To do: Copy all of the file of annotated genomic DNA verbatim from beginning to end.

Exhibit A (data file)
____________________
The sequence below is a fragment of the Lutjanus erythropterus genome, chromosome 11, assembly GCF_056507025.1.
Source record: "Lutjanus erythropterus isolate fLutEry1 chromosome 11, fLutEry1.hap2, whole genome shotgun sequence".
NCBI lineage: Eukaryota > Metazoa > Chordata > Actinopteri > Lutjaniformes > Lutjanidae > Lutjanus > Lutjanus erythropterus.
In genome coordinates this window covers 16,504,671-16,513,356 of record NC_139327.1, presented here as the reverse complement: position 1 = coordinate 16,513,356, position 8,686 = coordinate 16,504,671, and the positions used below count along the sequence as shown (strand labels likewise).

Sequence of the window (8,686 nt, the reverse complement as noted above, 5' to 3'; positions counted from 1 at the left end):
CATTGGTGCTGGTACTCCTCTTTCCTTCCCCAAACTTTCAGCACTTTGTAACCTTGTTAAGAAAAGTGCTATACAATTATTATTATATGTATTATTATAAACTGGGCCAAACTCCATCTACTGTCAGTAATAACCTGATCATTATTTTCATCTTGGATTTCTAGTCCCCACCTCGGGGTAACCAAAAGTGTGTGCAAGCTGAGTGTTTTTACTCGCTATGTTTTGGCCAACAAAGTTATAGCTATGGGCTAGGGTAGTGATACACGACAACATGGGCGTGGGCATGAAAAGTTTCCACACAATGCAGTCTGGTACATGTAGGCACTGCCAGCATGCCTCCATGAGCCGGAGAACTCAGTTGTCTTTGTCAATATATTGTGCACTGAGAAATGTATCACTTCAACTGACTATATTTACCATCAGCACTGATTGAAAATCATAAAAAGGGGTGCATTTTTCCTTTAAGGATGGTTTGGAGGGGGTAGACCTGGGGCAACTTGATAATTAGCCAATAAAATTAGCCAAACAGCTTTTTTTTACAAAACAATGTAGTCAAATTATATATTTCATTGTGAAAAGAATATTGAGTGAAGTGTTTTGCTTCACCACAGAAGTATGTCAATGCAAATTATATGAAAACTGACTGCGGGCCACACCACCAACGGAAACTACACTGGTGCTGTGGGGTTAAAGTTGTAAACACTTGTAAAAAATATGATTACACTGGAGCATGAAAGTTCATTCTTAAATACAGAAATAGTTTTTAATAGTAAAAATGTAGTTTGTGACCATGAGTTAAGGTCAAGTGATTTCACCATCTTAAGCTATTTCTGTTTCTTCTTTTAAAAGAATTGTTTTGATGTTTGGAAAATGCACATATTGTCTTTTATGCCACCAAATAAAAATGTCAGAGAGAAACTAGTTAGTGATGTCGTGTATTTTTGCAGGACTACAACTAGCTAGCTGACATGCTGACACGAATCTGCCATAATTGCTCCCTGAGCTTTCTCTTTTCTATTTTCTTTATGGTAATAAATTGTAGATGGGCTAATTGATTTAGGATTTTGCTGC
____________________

The sequence below is a fragment of the Lutjanus erythropterus genome, chromosome 11, assembly GCF_056507025.1.
Source record: "Lutjanus erythropterus isolate fLutEry1 chromosome 11, fLutEry1.hap2, whole genome shotgun sequence".
NCBI lineage: Eukaryota > Metazoa > Chordata > Actinopteri > Lutjaniformes > Lutjanidae > Lutjanus > Lutjanus erythropterus.
In genome coordinates this window covers 16,504,671-16,513,356 of record NC_139327.1, presented here as the reverse complement: position 1 = coordinate 16,513,356, position 8,686 = coordinate 16,504,671, and the positions used below count along the sequence as shown (strand labels likewise).

Sequence of the window (8,686 nt, the reverse complement as noted above, 5' to 3'; positions counted from 1 at the left end):
CATTGGTGCTGGTACTCCTCTTTCCTTCCCCAAACTTTCAGCACTTTGTAACCTTGTTAAGAAAAGTGCTATACAATTATTATTATATGTATTATTATAAACTGGGCCAAACTCCATCTACTGTCAGTAATAACCTGATCATTATTTTCATCTTGGATTTCTAGTCCCCACCTCGGGGTAACCAAAAGTGTGTGCAAGCTGAGTGTTTTTACTCGCTATGTTTTGGCCAACAAAGTTATAGCTATGGGCTAGGGTAGTGATACACGACAACATGGGCGTGGGCATGAAAAGTTTCCACACAATGCAGTCTGGTACATGTAGGCACTGCCAGCATGCCTCCATGAGCCGGAGAACTCAGTTGTCTTTGTCAATATATTGTGCACTGAGAAATGTATCACTTCAACTGACTATATTTACCATCAGCACTGATTGAAAATCATAAAAAGGGGTGCATTTTTCCTTTAAGGATGGTTTGGAGGGGGTAGACCTGGGGCAACTTGATAATTAGCCAATAAAATTAGCCAAACAGCTTTTTTTTACAAAACAATGTAGTCAAATTATATATTTCATTGTGAAAAGAATATTGAGTGAAGTGTTTTGCTTCACCACAGAAGTATGTCAATGCAAATTATATGAAAACTGACTGCGGGCCACACCACCAACGGAAACTACACTGGTGCTGTGGGGTTAAAGTTGTAAACACTTGTAAAAAATATGATTACACTGGAGCATGAAAGTTCATTCTTAAATACAGAAATAGTTTTTAATAGTAAAAATGTAGTTTGTGACCATGAGTTAAGGTCAAGTGATTTCACCATCTTAAGCTATTTCTGTTTCTTCTTTTAAAAGAATTGTTTTGATGTTTGGAAAATGCACATATTGTCTTTTATGCCACCAAATAAAAATGTCAGAGAGAAACTAGTTAGTGATGTCGTGTATTTTTGCAGGACTACAACTAGCTAGCTGACATGCTGACACGAATCTGCCATAATTGCTCCCTGAGCTTTCTCTTTTCTATTTTCTTTATGGTAATAAATTGTAGATGGGCTAATTGATTTAGGATTTTGCTGC